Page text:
Entering the website triggered a video of a women speaking to camera. She said
“… its totally free and safe to join and you can be sending and receiving messages with interesting and fun people within a couple of minutes. All you have to do is enter your email address here and click the join button. It’s simple and free. What do you have to lose? …”
Under section four of the terms and conditions in relation to “Standard Membership” the following information was provided:
“4. Standard Membership
(a) Standard Members can access the Website and send and receive messages to other members for free. Not all features of the website are available to standard members but you will be able to contact and be contacted by other people.
(b) Standard Members may contact other members but are NOT permitted to send to other members’ personal/contact information such as for example email address, phone numbers, or arrangements to meet. If you want options like this you must upgrade to Subscription Membership.
(c) All standard members messages are scanned by us (usually by way of an automated script) to check that the service is not being abused and that contact information or arrangements are not being exchanged.
(d) Anyone found to be abusing this service may have their membership suspended or cancelled. We reserve the right to cancel your standard membership, with or without reason, with immediate effect.
(e) Please note that accounts cannot have more than one user for safety and privacy reasons.”
The complainant said that that in becoming a standard member, while the service was advertised as being ‘free’ once the terms and conditions were adhered to, after a short period of time, his experience was that members had their membership suspended and were required to pay and upgrade their membership to continue using the site. He also said that it was difficult to cancel out of the service provided.
The advertisers said that they were Ireland’s leading online dating service with many people signing up to their service since its inception. They said that their website offered two services:
• Free standard membership - A person can register for free, have a profile on-site, search for dates and can send messages to other members, all for free.
• Premium subscription membership - A person can do all the functions of a free standard membership, plus use of the message and events board, advanced search functionality, and most importantly, premium members can exchange personal contact details (emails/phone numbers) and arrangements to meet each other. There is a monthly cost associated with premium membership.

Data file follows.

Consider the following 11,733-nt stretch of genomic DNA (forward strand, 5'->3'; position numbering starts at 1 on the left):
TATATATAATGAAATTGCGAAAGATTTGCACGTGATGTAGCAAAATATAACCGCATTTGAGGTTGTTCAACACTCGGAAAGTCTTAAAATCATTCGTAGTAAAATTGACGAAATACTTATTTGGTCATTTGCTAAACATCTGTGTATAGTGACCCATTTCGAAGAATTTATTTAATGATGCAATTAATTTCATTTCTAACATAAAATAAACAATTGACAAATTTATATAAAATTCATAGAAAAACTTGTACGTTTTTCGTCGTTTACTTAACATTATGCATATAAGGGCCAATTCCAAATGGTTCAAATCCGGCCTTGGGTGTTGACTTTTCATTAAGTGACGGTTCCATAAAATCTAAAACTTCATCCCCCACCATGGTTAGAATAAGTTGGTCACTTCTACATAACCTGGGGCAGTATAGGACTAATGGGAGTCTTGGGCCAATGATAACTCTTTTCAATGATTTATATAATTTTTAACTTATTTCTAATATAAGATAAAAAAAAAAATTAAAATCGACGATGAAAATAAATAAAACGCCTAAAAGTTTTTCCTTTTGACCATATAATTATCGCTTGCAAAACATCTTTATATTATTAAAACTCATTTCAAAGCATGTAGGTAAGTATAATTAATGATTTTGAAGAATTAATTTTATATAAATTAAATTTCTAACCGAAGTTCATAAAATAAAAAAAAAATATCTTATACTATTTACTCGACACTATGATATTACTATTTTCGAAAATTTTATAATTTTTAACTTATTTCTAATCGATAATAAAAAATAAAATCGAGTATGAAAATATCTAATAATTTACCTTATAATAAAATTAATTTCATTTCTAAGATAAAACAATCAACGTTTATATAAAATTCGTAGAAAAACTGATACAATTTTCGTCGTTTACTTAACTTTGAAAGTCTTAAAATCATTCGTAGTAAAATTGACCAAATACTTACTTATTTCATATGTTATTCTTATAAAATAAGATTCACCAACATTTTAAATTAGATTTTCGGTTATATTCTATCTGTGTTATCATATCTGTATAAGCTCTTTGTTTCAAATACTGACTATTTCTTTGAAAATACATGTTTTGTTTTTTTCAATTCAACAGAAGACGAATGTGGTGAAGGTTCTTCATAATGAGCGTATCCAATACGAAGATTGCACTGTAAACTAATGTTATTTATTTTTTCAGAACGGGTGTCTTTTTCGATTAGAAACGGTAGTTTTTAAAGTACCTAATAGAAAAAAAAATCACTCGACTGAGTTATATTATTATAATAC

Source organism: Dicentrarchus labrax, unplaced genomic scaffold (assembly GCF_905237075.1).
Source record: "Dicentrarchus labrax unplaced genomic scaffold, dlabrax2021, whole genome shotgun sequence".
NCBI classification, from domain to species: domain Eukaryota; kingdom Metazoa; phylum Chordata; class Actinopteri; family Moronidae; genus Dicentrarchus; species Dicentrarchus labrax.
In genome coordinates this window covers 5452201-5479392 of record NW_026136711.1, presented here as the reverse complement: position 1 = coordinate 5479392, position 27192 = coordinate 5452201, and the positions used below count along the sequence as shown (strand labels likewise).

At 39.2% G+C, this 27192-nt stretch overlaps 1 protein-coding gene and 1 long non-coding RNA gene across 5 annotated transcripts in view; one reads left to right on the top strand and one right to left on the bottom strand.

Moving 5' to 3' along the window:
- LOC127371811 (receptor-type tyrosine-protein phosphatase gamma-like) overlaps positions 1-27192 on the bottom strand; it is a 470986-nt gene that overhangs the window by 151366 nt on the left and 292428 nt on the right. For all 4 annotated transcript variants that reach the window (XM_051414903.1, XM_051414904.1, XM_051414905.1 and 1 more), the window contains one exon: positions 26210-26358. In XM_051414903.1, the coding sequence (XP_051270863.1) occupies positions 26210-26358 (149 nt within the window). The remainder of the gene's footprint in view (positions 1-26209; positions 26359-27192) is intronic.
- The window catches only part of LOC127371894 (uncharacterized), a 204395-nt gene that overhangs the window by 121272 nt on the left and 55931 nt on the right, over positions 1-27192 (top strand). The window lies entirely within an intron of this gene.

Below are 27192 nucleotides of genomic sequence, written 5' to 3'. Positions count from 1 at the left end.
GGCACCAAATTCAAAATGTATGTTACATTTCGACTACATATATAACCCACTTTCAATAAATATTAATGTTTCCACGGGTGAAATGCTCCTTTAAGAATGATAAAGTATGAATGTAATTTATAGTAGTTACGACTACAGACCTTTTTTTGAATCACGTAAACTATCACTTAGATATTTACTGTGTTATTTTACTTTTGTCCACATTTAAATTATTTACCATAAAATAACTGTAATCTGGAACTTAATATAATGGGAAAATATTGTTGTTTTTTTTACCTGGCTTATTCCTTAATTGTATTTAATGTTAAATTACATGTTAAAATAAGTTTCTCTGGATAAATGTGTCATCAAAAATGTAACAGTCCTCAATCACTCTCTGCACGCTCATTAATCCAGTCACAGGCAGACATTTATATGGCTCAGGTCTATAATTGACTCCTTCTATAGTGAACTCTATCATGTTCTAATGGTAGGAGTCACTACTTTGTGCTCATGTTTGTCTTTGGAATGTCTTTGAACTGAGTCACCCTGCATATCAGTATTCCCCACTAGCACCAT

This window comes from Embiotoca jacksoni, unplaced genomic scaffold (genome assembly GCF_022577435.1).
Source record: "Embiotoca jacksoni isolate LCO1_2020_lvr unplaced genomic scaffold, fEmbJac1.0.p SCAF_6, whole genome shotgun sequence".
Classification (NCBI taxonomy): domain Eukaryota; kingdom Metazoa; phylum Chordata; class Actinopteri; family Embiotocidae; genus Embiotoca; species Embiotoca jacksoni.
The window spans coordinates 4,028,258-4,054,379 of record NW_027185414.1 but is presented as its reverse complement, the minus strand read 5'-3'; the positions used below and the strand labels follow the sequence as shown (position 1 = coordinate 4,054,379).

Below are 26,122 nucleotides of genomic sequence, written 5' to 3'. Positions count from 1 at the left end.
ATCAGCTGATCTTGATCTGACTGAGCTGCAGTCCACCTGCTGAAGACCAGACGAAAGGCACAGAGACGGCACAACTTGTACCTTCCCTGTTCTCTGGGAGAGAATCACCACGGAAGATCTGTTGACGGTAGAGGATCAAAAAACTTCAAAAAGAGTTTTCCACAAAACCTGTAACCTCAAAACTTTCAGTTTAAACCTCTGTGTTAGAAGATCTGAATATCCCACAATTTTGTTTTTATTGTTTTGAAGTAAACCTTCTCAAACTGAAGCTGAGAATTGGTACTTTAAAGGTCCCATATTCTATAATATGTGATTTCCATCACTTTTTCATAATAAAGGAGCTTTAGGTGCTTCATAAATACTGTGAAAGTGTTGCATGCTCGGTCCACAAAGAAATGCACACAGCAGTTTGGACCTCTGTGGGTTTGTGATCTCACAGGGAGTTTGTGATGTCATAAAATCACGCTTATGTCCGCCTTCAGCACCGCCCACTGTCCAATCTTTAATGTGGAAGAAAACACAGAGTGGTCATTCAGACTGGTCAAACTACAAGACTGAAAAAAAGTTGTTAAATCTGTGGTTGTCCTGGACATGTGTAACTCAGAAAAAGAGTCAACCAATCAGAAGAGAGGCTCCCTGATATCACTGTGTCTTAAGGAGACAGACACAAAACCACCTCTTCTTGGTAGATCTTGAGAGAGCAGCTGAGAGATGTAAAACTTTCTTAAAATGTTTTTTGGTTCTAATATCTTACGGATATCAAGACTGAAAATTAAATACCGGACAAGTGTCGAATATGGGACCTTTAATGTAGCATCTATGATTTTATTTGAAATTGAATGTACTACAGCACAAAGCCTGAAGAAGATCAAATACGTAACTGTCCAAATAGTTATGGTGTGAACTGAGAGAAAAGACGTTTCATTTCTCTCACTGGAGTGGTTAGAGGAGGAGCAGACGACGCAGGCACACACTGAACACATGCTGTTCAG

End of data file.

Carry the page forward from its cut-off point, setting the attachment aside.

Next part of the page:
The advertisers said that free members were not permitted to exchange contact details and if they did, they would have a site suspension for a period of time, in accordance with the site terms of usage.
In terms of cancellations, the advertisers said that members simply had to email firstname.lastname@example.org with 3 days notice and their contracts would be cancelled. They said that they also kept a full audit of all their customers and that the ASAI should advise them if further specific details were required.
The ASAI Secretariat considered a detailed response in relation to the complainant’s personal experience in using the service could be provided and would be of assistance were the complainant to be identified to the advertisers. They therefore asked the complainant for his permission to disclose his identity to the advertisers. The complainant agreed to have his identity disclosed.
The Secretariat provided the complainant’s details to the advertisers in the expectation of getting a more comprehensive response in relation to the complainant’s experience. The advertisers did not provide any further comments in the matter.
The Complaints Committee considered the detail of the complaint and the advertisers’ response. They expressed their disappointment that despite indicating that they would provide further details, the advertisers did not provide comments on the complainant’s experience.
The Committee considered that the advertisers had not demonstrated that their members were able to avail of a free service and therefore the advertising was in breach of Sections 2.22 and 2.24 of the Code.
Unless the advertisers ensured that they offered a membership in line with the advertising, the claim should be amended to remove references to ‘free’.